Wednesday, 16 November 2011
Another taste of Lebanon in Al Dhiyafa Road
My quest for the perfect Lebanese experience in Dubai continues along Al Dhiyafa Rd, where the bright lights of Sidra call me to try their tasty morsels. What delights was I going to discover this time? Shall I be set in my ways and order falafel for the umpteenth time, or shall I be brave and order something with an unrecognisable name? Luckily, I am building up an extensive vocabulary of Lebanese dishes thanks to the takeaway menu from Labneh wa Zaatar and trusty Google.
As I entered Sidra, I had yet another flashback of my student years when I pounded Berlin's immigrant quarter in search of the perfect veggie kebab. The sweet smell of strawberry shisha combined with a distinctive Levantine spicy smell brought me right back to my wild years. I instantly knew this would be a place where I'd be spending many a Dubai dinner in the years to come. Sidra has a beautiful mural painted on the wall of a Mediterranean coastline, the other walls being glass. For those cooler days, you can soak up the atmosphere outside in a simple but effective garden which somehow minimises the noise of the traffic.
I received a warm welcome from the staff, along with a plate of pickles, olives, labneh and fresh out the oven pittas. Delish. As I perused the menu, I knew it was going to be another difficult choice as there were so many delectable options to pick from. After much deliberation, I chose 'Potatoes with coriander', a predictable Falafel Sandwich and some Halloumi while my carnivorous colleagues settled with the Shish Tawuk as per usual. In a similar vein to Al Mallah, Sidra also do a fine selection of fresh juices so I sampled a home made lemonade. The drinks here are slightly more expensive than Al Mallah but are tasty nonetheless, the lemonade perking me up from the tiring heat.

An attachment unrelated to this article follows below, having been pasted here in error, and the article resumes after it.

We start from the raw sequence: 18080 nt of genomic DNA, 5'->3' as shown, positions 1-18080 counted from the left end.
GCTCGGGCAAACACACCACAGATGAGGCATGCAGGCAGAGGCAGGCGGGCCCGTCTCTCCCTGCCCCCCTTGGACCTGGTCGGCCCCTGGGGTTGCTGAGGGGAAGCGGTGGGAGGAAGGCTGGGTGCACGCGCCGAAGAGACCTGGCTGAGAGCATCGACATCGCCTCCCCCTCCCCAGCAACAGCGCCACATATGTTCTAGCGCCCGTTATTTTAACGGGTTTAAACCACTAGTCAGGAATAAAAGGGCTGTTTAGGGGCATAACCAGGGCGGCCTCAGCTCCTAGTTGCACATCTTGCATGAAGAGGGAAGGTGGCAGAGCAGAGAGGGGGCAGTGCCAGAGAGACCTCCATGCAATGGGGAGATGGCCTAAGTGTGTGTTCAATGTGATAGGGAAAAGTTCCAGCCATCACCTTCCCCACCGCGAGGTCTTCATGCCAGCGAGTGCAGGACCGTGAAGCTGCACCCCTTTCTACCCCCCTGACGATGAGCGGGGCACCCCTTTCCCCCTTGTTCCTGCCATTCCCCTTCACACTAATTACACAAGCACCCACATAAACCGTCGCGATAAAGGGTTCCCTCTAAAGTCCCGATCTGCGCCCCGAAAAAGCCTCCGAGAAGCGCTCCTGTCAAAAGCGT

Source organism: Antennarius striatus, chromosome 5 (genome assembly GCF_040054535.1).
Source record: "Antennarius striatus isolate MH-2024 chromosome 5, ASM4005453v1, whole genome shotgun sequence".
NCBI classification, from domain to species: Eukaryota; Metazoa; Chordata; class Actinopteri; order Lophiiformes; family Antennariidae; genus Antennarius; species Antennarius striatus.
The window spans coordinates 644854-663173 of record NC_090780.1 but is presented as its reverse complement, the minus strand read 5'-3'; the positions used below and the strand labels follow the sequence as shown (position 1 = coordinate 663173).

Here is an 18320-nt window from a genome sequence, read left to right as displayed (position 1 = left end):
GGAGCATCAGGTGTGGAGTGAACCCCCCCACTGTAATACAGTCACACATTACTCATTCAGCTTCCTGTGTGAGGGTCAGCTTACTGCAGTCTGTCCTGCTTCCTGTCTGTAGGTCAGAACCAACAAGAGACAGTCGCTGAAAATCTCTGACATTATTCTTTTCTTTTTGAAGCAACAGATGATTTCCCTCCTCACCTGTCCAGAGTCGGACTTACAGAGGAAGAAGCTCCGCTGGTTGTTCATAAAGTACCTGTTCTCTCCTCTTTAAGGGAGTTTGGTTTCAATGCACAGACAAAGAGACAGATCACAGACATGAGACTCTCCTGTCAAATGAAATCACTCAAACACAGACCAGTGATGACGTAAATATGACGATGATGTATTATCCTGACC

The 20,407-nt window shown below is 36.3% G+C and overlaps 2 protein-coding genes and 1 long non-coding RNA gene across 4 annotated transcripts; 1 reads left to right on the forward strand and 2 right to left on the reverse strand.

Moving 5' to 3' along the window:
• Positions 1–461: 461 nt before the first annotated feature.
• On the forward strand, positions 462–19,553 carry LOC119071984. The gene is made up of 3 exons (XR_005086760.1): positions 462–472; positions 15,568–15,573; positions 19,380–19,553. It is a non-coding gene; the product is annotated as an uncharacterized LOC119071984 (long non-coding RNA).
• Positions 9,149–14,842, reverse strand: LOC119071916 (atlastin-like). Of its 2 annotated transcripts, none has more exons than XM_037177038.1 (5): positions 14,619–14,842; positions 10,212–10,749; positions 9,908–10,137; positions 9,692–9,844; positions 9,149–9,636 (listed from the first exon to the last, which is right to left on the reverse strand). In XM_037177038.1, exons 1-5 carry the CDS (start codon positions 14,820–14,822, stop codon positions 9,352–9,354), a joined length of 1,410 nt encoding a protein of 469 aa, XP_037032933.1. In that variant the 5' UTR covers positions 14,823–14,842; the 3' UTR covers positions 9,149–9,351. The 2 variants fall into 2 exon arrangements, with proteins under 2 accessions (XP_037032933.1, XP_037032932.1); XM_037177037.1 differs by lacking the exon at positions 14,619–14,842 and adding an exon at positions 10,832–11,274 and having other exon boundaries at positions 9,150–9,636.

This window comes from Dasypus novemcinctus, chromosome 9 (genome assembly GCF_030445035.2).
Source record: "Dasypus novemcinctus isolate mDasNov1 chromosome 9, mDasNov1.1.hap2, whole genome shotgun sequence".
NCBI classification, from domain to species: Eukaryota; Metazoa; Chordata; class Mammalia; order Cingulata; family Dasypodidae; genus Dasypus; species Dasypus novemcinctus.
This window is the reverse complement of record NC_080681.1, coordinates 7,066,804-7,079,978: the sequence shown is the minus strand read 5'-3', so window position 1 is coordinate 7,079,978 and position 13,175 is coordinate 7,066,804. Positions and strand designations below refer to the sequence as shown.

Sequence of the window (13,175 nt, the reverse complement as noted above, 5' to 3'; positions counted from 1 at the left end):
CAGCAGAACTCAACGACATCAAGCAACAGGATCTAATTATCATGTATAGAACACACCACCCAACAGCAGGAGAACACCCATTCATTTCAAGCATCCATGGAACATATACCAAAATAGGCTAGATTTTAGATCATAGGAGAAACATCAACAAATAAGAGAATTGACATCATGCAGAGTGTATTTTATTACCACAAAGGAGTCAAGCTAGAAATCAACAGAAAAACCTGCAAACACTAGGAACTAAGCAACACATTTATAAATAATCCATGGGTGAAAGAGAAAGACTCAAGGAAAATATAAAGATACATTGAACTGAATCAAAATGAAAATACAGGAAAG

My potatoes arrived and words couldn't describe how moreish they were! Despite being advertised as plain old potatoes with coriander, they were also fantastically spicy and, unlike Al Mallah, they were boiled as opposed to fried. Fans of Bombay Aloo and Patatas Bravas will undoubtedly love these spicy morsels. The Halloumi was a perfect rubbery yet chewy consistency, exactly like Halloumi should be. Finally, the falafel sandwich was one of the best my keen tastebuds had ever sampled, not too dry like some of the European ones, not dripping with sauce like some of the British ones. This was the right combination of falafel, hummus, pickled turnip and tabbouleh- it was like a mini meze in one neatly packed wrap!
The desserts looked pretty delicious with my old fave Banana Split on the menu, but I was stuffed to the gills after my feast, so I settled on settling my stomach with a Turkish coffee. Turkish coffee is the holy grail of potent coffees for me- more exciting than espresso, more fragrant than any artificial concoction that St*rbucks can come up with. The blend of coffee and cardamom make for the perfect, dessert in a cup experience.